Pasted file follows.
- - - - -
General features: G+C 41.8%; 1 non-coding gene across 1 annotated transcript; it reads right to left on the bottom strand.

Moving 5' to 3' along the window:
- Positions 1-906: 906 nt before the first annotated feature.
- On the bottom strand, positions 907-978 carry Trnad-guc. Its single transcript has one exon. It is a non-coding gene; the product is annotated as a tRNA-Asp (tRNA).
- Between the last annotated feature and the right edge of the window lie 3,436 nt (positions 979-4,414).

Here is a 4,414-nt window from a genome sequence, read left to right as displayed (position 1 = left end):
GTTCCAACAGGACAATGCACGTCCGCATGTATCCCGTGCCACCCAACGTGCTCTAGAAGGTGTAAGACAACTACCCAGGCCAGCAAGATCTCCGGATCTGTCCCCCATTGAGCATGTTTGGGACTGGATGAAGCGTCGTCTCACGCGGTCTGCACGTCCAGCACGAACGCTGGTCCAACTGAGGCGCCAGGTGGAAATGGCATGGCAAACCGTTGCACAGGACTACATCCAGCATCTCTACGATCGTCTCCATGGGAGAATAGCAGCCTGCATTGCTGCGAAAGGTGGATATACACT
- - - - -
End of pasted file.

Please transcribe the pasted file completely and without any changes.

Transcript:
General features: G+C 41.8%; 1 non-coding gene across 1 annotated transcript; it reads right to left on the bottom strand.

Moving 5' to 3' along the window:
- Positions 1-906: 906 nt before the first annotated feature.
- On the bottom strand, positions 907-978 carry Trnad-guc. Its single transcript has one exon. It is a non-coding gene; the product is annotated as a tRNA-Asp (tRNA).
- Between the last annotated feature and the right edge of the window lie 3,436 nt (positions 979-4,414).

Here is a 4,414-nt window from a genome sequence, read left to right as displayed (position 1 = left end):
GTTCCAACAGGACAATGCACGTCCGCATGTATCCCGTGCCACCCAACGTGCTCTAGAAGGTGTAAGACAACTACCCAGGCCAGCAAGATCTCCGGATCTGTCCCCCATTGAGCATGTTTGGGACTGGATGAAGCGTCGTCTCACGCGGTCTGCACGTCCAGCACGAACGCTGGTCCAACTGAGGCGCCAGGTGGAAATGGCATGGCAAACCGTTGCACAGGACTACATCCAGCATCTCTACGATCGTCTCCATGGGAGAATAGCAGCCTGCATTGCTGCGAAAGGTGGATATACACT